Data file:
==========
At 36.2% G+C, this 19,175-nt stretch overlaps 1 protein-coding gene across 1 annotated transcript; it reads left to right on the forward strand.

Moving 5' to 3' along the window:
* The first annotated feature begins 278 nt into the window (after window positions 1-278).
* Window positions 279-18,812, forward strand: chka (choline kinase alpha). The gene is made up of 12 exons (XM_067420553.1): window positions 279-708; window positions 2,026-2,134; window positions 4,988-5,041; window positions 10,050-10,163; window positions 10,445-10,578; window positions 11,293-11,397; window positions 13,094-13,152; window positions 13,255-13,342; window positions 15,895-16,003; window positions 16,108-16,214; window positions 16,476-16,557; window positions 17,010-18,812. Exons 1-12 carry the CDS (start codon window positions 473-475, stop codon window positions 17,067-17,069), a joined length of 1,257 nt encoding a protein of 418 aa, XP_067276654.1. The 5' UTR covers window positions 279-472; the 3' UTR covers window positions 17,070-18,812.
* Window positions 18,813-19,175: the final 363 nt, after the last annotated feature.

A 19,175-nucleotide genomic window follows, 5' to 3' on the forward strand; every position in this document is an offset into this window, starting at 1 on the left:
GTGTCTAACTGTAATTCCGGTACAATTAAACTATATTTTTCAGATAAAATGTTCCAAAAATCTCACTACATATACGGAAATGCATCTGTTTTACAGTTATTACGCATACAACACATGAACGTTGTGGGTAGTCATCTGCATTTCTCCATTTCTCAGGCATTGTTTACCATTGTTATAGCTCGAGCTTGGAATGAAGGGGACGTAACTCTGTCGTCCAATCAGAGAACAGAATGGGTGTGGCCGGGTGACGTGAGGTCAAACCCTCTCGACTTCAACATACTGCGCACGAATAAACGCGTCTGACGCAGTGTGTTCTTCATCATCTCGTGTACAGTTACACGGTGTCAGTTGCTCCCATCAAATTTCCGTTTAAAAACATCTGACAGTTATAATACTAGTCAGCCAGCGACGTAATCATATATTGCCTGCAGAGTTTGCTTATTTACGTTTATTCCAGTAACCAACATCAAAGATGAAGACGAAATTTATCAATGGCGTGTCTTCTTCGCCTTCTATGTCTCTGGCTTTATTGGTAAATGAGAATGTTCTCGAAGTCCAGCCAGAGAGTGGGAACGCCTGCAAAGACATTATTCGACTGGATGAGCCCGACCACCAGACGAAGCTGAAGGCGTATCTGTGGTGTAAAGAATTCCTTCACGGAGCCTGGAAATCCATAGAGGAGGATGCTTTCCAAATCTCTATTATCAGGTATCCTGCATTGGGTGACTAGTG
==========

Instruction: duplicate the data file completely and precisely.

At 36.2% G+C, this 19,175-nt stretch overlaps 1 protein-coding gene across 1 annotated transcript; it reads left to right on the forward strand.

Moving 5' to 3' along the window:
* The first annotated feature begins 278 nt into the window (after window positions 1-278).
* Window positions 279-18,812, forward strand: chka (choline kinase alpha). The gene is made up of 12 exons (XM_067420553.1): window positions 279-708; window positions 2,026-2,134; window positions 4,988-5,041; window positions 10,050-10,163; window positions 10,445-10,578; window positions 11,293-11,397; window positions 13,094-13,152; window positions 13,255-13,342; window positions 15,895-16,003; window positions 16,108-16,214; window positions 16,476-16,557; window positions 17,010-18,812. Exons 1-12 carry the CDS (start codon window positions 473-475, stop codon window positions 17,067-17,069), a joined length of 1,257 nt encoding a protein of 418 aa, XP_067276654.1. The 5' UTR covers window positions 279-472; the 3' UTR covers window positions 17,070-18,812.
* Window positions 18,813-19,175: the final 363 nt, after the last annotated feature.

A 19,175-nucleotide genomic window follows, 5' to 3' on the forward strand; every position in this document is an offset into this window, starting at 1 on the left:
GTGTCTAACTGTAATTCCGGTACAATTAAACTATATTTTTCAGATAAAATGTTCCAAAAATCTCACTACATATACGGAAATGCATCTGTTTTACAGTTATTACGCATACAACACATGAACGTTGTGGGTAGTCATCTGCATTTCTCCATTTCTCAGGCATTGTTTACCATTGTTATAGCTCGAGCTTGGAATGAAGGGGACGTAACTCTGTCGTCCAATCAGAGAACAGAATGGGTGTGGCCGGGTGACGTGAGGTCAAACCCTCTCGACTTCAACATACTGCGCACGAATAAACGCGTCTGACGCAGTGTGTTCTTCATCATCTCGTGTACAGTTACACGGTGTCAGTTGCTCCCATCAAATTTCCGTTTAAAAACATCTGACAGTTATAATACTAGTCAGCCAGCGACGTAATCATATATTGCCTGCAGAGTTTGCTTATTTACGTTTATTCCAGTAACCAACATCAAAGATGAAGACGAAATTTATCAATGGCGTGTCTTCTTCGCCTTCTATGTCTCTGGCTTTATTGGTAAATGAGAATGTTCTCGAAGTCCAGCCAGAGAGTGGGAACGCCTGCAAAGACATTATTCGACTGGATGAGCCCGACCACCAGACGAAGCTGAAGGCGTATCTGTGGTGTAAAGAATTCCTTCACGGAGCCTGGAAATCCATAGAGGAGGATGCTTTCCAAATCTCTATTATCAGGTATCCTGCATTGGGTGACTAGTG